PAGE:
Chip Kidd read from his coffee-table book (a strange thing to do, he admitted) Friday at the Chelsea Barnes & Noble. It's basically a collection of his book-jacket designs and other things called Chip Kidd: Book One, Work: 1986-2006. I'd say nearly 150 people turned out for the event. He seemed genuinely befuddled by his rock-star status. Or perhaps it's just an act, and he doesn't want to appear jaded by it all.
He read a "true story" from his book that recounts his first book-cover design assignment at college (he seems a very proud Penn Stater, mentioning it quite a few times, or maybe that's just me projecting). Kidd's from the Reading area, and is also tangentially acquainted with John Updike's family or circle or something, so thus he felt like he had a lock on things when the teacher told the students to design a new cover for Museums and Women, by Mr. Shillington himself, which features some scene in a well-known (to county residents, at least) museum in Reading. So he cobbles together some freshman attempt, all very proud of himself, and the teacher proceeds to tear him apart in front of the class, saying something like, "If you were considering book jacket design as a career, you should consider something else." He says that what that teacher told him were valid critiques, and proof that he wasn't born some genius, but there was still a sense of pride, he admitted, in eventually getting to design Updike's books for real at Knopf.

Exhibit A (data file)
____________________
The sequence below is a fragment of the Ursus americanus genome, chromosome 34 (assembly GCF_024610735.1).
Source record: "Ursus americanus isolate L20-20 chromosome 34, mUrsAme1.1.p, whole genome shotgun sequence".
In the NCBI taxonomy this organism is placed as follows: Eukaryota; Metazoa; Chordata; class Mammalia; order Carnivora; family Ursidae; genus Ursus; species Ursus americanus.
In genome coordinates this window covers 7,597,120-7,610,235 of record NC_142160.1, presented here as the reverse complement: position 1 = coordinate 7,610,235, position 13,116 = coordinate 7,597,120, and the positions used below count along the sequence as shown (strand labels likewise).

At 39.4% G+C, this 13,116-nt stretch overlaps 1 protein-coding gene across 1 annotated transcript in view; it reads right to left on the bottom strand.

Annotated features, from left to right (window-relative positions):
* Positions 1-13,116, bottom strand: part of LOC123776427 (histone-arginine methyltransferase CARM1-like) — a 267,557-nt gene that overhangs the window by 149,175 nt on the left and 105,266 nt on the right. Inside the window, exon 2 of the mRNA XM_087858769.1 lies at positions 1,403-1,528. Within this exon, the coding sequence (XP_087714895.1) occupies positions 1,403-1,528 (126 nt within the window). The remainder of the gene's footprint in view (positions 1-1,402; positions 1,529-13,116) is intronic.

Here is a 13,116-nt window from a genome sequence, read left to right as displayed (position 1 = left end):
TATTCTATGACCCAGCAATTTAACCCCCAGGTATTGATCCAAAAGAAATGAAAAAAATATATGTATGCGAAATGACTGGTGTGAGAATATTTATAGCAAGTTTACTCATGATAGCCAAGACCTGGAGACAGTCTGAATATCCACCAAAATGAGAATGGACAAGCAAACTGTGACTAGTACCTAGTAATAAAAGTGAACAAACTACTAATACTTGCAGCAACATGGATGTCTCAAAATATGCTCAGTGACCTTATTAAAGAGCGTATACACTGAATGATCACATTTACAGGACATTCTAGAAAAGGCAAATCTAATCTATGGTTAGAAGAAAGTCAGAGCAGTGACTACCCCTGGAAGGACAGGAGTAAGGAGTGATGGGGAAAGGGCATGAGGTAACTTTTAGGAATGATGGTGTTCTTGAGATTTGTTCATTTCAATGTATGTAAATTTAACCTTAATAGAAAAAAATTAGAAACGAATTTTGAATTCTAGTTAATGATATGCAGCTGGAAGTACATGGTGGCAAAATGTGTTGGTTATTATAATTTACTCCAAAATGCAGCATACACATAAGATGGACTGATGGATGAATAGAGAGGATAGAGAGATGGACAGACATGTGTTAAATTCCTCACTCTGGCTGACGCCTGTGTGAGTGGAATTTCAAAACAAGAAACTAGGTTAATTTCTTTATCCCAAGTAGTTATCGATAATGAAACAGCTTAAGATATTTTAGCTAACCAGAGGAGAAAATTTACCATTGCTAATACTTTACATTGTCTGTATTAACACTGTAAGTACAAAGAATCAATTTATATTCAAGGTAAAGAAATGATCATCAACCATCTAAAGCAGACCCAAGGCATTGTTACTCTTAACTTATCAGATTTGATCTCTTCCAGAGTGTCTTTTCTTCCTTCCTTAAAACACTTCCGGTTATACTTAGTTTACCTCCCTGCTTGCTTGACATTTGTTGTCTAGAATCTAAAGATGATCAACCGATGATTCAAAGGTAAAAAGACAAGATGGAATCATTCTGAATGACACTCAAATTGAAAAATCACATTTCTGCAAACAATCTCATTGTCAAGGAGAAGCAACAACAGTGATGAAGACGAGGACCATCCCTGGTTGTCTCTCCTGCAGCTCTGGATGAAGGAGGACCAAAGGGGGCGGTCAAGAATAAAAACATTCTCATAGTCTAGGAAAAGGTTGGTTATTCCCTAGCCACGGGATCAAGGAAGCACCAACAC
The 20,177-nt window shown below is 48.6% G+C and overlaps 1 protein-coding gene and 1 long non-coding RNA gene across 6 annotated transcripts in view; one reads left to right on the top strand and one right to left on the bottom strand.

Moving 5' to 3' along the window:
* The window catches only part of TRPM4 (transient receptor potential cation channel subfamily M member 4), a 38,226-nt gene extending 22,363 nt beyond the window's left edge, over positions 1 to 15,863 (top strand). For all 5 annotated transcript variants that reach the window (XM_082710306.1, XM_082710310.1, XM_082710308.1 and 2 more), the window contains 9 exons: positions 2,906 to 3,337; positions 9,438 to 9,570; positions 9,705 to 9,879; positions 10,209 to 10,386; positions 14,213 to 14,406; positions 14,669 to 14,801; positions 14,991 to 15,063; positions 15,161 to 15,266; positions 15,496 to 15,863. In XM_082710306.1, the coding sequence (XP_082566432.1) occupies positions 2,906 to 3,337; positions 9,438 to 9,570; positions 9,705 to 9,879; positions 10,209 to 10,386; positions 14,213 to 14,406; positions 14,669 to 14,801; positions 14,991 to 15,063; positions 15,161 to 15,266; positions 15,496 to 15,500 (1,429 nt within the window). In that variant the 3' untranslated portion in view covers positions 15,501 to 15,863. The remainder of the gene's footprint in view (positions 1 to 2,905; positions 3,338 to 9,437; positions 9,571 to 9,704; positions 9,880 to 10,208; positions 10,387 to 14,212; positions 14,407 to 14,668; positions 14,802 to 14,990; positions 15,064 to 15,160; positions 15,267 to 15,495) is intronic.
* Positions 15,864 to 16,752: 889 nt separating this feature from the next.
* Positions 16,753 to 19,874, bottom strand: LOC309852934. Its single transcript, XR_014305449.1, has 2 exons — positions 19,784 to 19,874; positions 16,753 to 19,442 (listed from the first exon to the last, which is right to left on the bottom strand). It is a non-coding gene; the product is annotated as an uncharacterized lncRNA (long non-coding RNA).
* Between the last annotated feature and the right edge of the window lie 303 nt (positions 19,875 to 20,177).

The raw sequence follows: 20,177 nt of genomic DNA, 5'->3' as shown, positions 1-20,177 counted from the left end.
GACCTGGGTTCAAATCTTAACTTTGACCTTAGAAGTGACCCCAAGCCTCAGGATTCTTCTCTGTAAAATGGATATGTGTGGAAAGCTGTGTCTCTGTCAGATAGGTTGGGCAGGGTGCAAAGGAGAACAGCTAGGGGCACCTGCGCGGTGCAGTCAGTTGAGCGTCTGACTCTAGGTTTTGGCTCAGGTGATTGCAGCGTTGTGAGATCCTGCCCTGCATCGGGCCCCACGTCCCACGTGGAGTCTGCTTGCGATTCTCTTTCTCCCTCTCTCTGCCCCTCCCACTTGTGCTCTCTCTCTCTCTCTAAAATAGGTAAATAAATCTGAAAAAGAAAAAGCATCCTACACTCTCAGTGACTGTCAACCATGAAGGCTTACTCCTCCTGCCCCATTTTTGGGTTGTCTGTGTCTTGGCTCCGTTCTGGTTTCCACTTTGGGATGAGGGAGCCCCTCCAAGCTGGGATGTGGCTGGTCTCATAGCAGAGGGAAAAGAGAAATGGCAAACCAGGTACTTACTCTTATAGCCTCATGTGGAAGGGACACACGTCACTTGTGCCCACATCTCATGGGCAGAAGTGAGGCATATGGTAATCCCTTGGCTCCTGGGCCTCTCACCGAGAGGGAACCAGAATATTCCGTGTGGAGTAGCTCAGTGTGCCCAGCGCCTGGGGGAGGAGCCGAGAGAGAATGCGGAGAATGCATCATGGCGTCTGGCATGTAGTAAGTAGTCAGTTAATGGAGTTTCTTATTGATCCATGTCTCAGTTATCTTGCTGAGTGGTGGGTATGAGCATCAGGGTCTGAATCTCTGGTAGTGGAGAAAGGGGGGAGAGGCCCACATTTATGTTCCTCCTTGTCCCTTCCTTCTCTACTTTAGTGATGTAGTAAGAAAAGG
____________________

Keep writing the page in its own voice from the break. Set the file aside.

Speaking of "true stories," Kidd mentioned the now infamous book by James Frey (A Million Little Pieces) in passing because the cover was designed by one of his students ("my greatest creation," he said in a Dr. Frankenstein voice) at SVA, whom Chip thought of as a fuck-up in school, but who turned out to be a real success in his work.
Other than that, there were lots of jokey mentions of drinking and happy hour and rehab, along with lots of air quotes and silly voices. I found him pretty amusing, but perhaps he wasn't what everyone expected because a lot of his flamboyance seemed to fall flat in terms of getting a rise out of the audience.
The Q&A session began with some interesting thoughts, but ended with the inevitable (groan-inducing) "What are your influences?" and "What advice do you have for the struggling book-jacket designer?" ("Find another field" was his answer. "I don't need the competition") and another question about what overriding principles or theories he has. Kidd very charitably gave some answers, although he was basically rewording something he'd said during his initial discussion: that he relies on the content of each new book to inspire him, and doesn't try to carry with him Great Big Ideas that he imposes onto someone else's writing.
Oh, and someone also asked him whether Chip Kidd is his real name. And he said, only inasmuch as his mother came up with it as a nickname for Charles (his birth certificate) when he was a fetus.
Plus, he was wearing a snazzy faded-green blazer with burgundy trimming over a pink and white striped shirt. And he has this off-center haircut that he's always flipping back and forth.